Wednesday, March 28, 2012

Which Think Tanks Do Spies Like?

Former Chief of the FBI's Washington Field Office, Ray Mislock, has said that there are more foreign spies in Washington, DC than in any other city in the world.  There are also more think tanks in Washington (393) than any other city in the world.

US think tanks house lots of former spies, foreign spies seek to gain access to think tanks, and spies attend various think tank events.

Spies tend to frequent foreign affairs and security events, although not exclusively.  Talks (and think tanks) related to or dealing with China, Iran, Russia, security, and nuclear weapons, among other topics, are attractive to many spies.

As was reported in 2010, a member from a Russian spy ring had applied to jobs at the New America Foundation (NAF) and Carnegie Endowment for International Peace (CEIP).

James Robbins, a senior fellow at the American Foreign Policy Council (AFPC), described in a Washington Times article how he was targeted by the same spy.  Here is how Mr. Robbins describes his encounter:
On June 9, I spoke on a panel on Iran at an event hosted by the DC World Affairs Council. At the reception afterward, I spoke to a number of people, including Mr. Semenko. He said he was interested in seeing if there were any opportunities working with the American Foreign Policy Council, the organization I was representing at the event. He said he was from the Russian Far East and spoke Chinese in addition to English and his native tongue. He had recently started writing a blog on China's economy. Because AFPC has a special interest in Russia and China policy, I said I would pass his card along to the higher-ups in the organization and if there were any positions, they would be in touch. From Mr. Semenko's point of view, it was mission accomplished - he had an in.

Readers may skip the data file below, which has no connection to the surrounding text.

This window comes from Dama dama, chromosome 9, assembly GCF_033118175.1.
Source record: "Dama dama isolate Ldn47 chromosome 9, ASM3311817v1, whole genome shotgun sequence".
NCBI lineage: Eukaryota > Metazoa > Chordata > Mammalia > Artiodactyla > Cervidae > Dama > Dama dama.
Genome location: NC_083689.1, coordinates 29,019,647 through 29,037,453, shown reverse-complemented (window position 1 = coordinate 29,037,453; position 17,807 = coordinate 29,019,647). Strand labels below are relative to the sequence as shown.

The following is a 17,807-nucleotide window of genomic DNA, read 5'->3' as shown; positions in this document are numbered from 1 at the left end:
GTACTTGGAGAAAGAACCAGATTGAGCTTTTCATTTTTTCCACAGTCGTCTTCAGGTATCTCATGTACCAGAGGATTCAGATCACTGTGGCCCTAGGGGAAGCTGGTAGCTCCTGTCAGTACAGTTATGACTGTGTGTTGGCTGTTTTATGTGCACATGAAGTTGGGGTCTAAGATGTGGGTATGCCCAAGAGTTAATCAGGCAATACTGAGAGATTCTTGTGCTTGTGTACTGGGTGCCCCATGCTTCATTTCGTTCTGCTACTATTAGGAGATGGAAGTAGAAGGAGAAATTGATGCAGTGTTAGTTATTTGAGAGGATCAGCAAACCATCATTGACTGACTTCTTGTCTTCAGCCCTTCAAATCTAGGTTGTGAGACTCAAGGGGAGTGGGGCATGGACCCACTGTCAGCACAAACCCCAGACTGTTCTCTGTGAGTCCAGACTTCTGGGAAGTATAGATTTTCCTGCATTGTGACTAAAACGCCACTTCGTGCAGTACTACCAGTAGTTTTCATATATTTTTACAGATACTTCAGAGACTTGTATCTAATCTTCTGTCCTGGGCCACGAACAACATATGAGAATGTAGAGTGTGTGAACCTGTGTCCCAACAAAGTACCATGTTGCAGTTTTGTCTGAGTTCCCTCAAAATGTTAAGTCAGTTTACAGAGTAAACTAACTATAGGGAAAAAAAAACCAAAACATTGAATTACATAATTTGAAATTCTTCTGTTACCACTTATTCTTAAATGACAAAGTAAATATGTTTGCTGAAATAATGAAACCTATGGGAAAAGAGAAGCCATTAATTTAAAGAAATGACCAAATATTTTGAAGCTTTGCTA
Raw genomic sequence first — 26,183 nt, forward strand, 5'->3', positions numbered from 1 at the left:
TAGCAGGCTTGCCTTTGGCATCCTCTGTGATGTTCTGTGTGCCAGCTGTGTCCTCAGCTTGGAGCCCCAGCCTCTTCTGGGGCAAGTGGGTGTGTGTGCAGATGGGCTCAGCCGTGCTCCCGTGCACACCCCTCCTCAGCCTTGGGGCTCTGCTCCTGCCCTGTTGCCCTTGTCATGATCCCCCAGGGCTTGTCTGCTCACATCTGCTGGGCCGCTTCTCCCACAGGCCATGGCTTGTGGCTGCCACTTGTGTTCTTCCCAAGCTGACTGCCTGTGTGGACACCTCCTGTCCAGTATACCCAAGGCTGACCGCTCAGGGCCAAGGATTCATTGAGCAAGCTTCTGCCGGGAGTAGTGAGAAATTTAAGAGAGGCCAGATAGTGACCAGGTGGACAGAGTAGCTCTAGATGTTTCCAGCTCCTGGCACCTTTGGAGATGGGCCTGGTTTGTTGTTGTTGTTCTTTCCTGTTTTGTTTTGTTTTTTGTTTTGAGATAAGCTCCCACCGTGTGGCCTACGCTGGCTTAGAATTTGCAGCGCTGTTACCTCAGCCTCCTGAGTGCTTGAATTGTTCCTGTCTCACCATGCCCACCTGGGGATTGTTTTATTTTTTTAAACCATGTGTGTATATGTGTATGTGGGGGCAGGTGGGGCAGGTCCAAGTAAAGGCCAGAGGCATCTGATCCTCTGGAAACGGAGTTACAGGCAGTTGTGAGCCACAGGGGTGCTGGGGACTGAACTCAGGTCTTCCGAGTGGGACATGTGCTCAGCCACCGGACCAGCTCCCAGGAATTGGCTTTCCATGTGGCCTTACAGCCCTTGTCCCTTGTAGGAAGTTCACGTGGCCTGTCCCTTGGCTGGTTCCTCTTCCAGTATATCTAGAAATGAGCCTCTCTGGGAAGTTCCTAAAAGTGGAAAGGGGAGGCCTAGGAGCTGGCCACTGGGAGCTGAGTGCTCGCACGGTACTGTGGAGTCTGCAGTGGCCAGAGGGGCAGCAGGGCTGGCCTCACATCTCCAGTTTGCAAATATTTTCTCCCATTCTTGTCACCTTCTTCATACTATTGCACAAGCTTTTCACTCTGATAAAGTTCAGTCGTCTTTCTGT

At the end of the article, Mr. Robbins asks: "More interesting is the question of how many other foreign covert operatives are active in Washington and what impact they are having on national policy, both outside and within government."

That same spy was reportedly an intern for four months at the World Affairs Council.

Here is Steve Clemons' (New America Foundation) account of meeting the Russian spy.

A different Russian spy, Cynthia Murphy, apparently got very "close" to a US Cabinet member.

She is different from Anna Chapman, who was considered the "honeypot" of that spy ring.  (Photos here.)
Here is also a video of a recent photo shoot she had in Moscow.

Back it 2008, a former Russian spy claimed that Strobe Talbott (who runs Brookings) was a source of intelligence information and classified him as a "special unofficial contact."

It late 2011 it was reported that a Russian spy was attending various think tank events in the UK, including events at the Chatham House and the International Institute of Strategic Studies (IISS).  UK's Security Service apparently warned that "think tanks such as IISS would be attended by many people of interest to the Russian intelligence service."

Rand Corporation, the #5 think tank in the US, has plenty of former spies, although I have not seen an official count.

The global risk firm Stratfor, which has been described as the "Mini-CIA" and "Shadow CIA," is often described in the media as a "geopolitical think tank" or a "security think tank," but I think that description is used to attract readers and not for its accuracy.

Here is an interesting article in the Washington Times about the China Institutes of Contemporary International Relations (CICIR), a think tank which is said to be the "spy arm" of China.

Also, here is a very interesting (and unclassified) profile of CICIR from the Director of National Intelligence's (DNI) Open Source Center.